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I'm a first-time mom to a 2-year-old girl. This is the first winter when I send her to daycare and I'm really unsure about how to dress her up. Earlier when she was home, we used to step out together. So I was essentially dressing her up for the moment and not for the whole day.

Ideally I want to dress her up such that she doesn't get too warm inside, but is comfortable when outdoors. They don't go out, if it's below 35°F / 1°C or snowing. Also, she isn't very verbal, so she can't ask the teacher to help her take off her jacket if she gets warm indoors. It's impractical for me to assume that the teachers will take off both sweater and jacket so that she can cool off indoors, and then bundle her up again (they have 14 kids... and I don't want to be 'that' mom).

My questions are:

  • What is warmer - fleece pants/fleece-lined jeans/ good ol' jeans or sweatpants?
  • Do we get knee-length, warm, thick socks in her sizes?
  • When they go out to play (when it's in late 30's- 40's / 5°C) is it better to wear one thick puffer jacket or layer with a sweater/sweater dress and a pea coat?
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Okay, I think you dress your child in layers. Daycares can be warm, so she doesn't want to be overdressed.

The daycare staff are paid to look after your child. You can ask them -- they are guaranteed to have rules and opinions. There might be clothing lists and requirements -- our daycare had them.

If they go out more than once -- an extra set of dry outdoor clothes are a good idea.

I sewed mittens to sleeves, and sent two sweater sets for each day -- one could dry and there was another set. The reason for sewing the mitts to sleeves was that there was no gap for snow or cold to reach little wrists. The teacher just pulls the sweater over Lo's head and her hands go right into place. I had two sets of snow pants, two hats, two pairs of boots, too. Same reason.

I shopped thrift stores for all the extras. Usually there's a place for your kid's stuff. Our daycare insisted on backpacks and I kept dry extras in there -- plus grocery bags for wet clothes. I checked the backpack every night and often had to run a wash or dry outerwear. OH! Duct tape comes in colours. I tried to buy the right colour for the job -- red for the red jacket. Black for the snowpants. It works wonders.

Also waterproof socks are a wonder.

LABEL everything and check for it when you pick her up. The longer you wait to look for or report missing items, the less chance of their return.

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What is warmer - fleece pants/fleece-lined jeans/ good ol' jeans or sweatpants?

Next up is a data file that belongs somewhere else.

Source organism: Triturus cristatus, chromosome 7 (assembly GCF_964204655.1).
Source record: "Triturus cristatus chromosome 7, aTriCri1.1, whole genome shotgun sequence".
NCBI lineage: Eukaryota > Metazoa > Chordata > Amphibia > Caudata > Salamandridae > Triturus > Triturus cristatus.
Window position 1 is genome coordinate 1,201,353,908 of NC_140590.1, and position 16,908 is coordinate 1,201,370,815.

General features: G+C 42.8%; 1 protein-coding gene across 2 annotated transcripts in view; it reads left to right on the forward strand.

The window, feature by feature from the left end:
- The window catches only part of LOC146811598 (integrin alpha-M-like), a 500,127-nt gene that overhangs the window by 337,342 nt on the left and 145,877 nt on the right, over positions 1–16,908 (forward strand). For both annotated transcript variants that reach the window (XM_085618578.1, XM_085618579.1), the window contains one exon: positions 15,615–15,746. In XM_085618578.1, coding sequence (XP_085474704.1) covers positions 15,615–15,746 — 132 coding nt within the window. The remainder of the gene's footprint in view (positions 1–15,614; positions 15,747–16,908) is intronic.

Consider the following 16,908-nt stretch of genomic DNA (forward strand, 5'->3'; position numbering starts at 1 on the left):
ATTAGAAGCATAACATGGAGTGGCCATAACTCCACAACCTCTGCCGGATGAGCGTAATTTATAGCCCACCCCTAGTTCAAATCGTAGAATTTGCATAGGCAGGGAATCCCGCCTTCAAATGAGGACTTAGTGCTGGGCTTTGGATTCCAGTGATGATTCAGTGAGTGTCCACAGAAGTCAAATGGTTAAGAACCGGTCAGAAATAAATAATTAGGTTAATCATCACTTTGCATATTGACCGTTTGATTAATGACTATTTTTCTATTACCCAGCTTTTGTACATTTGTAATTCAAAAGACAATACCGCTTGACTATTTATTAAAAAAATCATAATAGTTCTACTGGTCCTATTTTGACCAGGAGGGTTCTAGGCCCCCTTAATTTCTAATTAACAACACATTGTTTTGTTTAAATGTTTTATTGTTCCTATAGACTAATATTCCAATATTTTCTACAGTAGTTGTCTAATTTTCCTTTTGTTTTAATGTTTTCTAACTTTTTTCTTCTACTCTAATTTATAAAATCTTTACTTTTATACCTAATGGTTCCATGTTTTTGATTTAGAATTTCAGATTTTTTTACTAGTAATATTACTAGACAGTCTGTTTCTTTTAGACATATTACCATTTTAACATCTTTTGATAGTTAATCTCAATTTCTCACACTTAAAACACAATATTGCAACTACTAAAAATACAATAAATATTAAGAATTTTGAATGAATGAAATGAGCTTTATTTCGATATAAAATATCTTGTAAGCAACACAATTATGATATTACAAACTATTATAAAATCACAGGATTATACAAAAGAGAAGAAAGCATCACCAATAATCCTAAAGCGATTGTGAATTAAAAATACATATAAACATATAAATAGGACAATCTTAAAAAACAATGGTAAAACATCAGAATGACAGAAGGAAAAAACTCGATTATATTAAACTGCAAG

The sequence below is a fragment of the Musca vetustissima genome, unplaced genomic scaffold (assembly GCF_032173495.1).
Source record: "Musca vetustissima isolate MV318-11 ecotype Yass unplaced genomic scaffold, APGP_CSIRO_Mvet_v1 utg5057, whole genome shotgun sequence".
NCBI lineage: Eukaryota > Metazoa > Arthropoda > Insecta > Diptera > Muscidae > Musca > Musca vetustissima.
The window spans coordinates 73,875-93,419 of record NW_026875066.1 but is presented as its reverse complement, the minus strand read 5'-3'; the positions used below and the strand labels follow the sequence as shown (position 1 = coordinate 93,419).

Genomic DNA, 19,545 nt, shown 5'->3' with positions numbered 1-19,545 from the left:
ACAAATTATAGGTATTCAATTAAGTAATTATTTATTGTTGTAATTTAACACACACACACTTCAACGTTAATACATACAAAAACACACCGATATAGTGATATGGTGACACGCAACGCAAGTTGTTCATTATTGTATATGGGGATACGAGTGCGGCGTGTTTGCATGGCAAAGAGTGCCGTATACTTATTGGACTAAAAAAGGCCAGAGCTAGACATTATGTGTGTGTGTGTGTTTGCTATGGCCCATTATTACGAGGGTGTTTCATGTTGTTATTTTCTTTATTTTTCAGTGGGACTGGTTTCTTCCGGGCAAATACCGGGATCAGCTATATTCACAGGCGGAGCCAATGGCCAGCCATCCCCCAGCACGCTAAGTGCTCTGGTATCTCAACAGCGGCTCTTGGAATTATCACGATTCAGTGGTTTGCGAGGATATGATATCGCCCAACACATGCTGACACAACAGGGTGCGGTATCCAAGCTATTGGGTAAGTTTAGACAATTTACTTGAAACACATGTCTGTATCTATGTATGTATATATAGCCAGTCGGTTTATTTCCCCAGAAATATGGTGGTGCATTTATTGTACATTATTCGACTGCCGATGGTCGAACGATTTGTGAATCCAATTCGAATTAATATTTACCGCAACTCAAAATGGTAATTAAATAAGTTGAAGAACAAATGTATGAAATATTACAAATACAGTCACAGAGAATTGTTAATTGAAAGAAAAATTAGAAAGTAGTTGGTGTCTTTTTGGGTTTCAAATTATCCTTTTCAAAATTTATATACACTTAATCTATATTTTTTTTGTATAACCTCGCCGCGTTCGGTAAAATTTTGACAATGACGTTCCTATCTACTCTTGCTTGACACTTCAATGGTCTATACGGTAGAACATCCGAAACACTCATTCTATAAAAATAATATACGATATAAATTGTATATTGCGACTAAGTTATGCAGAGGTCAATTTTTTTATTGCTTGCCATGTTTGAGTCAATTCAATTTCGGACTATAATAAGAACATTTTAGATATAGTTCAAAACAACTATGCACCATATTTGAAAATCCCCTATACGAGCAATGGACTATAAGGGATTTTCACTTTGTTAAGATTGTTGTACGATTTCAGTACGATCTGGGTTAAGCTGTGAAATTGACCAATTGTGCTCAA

The closer it is to the skin, the warmer it will feel but any additional layer will make it warmer. In the wintertime, our daughter usually wears indoors a pair of tights and jeans. We also have fleece-lined tights that do quite nicely with a dress.

Outdoors, she wears waterproof pants on top. You'll get fleece-lined waterproof pants too that you can use if she wears less below. Even if it isn't really cold, we put those on if it is windy and/or there is snow on the ground.

Do we get knee-length, warm, thick socks in her sizes?

Yes, but more importantly I check that there is no gap left between two pieces of clothing. Short socks will do as well if she wears footless ankle-long tights for example.

Is it better to wear one thick puffer jacket or layer with a sweater/sweater dress and a pea coat?

I usually layer because I like taking a thin layer off her shoulders when she gets too warm. However, I think that daycare rather goes by the rule "better too warm than too cold" and they won't take anything off unless explicitly asked by the kids. So several thin layers or one thick jacket won't make a difference in our case.

As for the fact that:

she isn't very verbal,

many kids aren't when it comes to clothing anyway. Playing around requires way too much concentration, I guess! My daughter is three and slowly starts to tell when her hands are cold... when they're already really cold. Usually she won't tell anything either if she's really warm.

So don't be afraid to be 'that' mom: it is their role to check that your child has the right cloth according to weather and activities. But even so, neither you nor they can constantly be on your child's back. Every kid has different needs so do as you best see fit and you'll get soon enough feedback if it is too much or not enough.

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